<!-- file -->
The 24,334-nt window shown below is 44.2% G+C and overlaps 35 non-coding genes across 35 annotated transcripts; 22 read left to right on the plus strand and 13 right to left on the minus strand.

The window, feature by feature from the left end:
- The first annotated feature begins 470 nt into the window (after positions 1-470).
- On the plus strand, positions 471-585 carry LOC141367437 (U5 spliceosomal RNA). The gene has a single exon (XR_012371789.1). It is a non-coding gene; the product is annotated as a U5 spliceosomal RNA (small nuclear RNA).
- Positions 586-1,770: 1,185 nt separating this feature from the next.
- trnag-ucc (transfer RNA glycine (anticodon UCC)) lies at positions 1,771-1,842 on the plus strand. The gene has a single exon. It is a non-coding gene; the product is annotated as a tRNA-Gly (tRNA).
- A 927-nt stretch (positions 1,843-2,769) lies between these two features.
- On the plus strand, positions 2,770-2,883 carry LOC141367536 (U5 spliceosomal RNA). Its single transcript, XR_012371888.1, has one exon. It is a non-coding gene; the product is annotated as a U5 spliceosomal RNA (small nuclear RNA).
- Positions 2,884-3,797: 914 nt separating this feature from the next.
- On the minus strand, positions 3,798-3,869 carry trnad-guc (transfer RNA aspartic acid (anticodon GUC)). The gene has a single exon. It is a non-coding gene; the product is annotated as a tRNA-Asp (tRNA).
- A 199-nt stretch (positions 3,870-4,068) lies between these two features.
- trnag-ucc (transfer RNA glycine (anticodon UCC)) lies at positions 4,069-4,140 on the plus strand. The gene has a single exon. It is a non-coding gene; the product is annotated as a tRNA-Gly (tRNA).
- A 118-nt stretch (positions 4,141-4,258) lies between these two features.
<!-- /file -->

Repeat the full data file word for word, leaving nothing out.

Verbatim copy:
The 24,334-nt window shown below is 44.2% G+C and overlaps 35 non-coding genes across 35 annotated transcripts; 22 read left to right on the plus strand and 13 right to left on the minus strand.

The window, feature by feature from the left end:
- The first annotated feature begins 470 nt into the window (after positions 1-470).
- On the plus strand, positions 471-585 carry LOC141367437 (U5 spliceosomal RNA). The gene has a single exon (XR_012371789.1). It is a non-coding gene; the product is annotated as a U5 spliceosomal RNA (small nuclear RNA).
- Positions 586-1,770: 1,185 nt separating this feature from the next.
- trnag-ucc (transfer RNA glycine (anticodon UCC)) lies at positions 1,771-1,842 on the plus strand. The gene has a single exon. It is a non-coding gene; the product is annotated as a tRNA-Gly (tRNA).
- A 927-nt stretch (positions 1,843-2,769) lies between these two features.
- On the plus strand, positions 2,770-2,883 carry LOC141367536 (U5 spliceosomal RNA). Its single transcript, XR_012371888.1, has one exon. It is a non-coding gene; the product is annotated as a U5 spliceosomal RNA (small nuclear RNA).
- Positions 2,884-3,797: 914 nt separating this feature from the next.
- On the minus strand, positions 3,798-3,869 carry trnad-guc (transfer RNA aspartic acid (anticodon GUC)). The gene has a single exon. It is a non-coding gene; the product is annotated as a tRNA-Asp (tRNA).
- A 199-nt stretch (positions 3,870-4,068) lies between these two features.
- trnag-ucc (transfer RNA glycine (anticodon UCC)) lies at positions 4,069-4,140 on the plus strand. The gene has a single exon. It is a non-coding gene; the product is annotated as a tRNA-Gly (tRNA).
- A 118-nt stretch (positions 4,141-4,258) lies between these two features.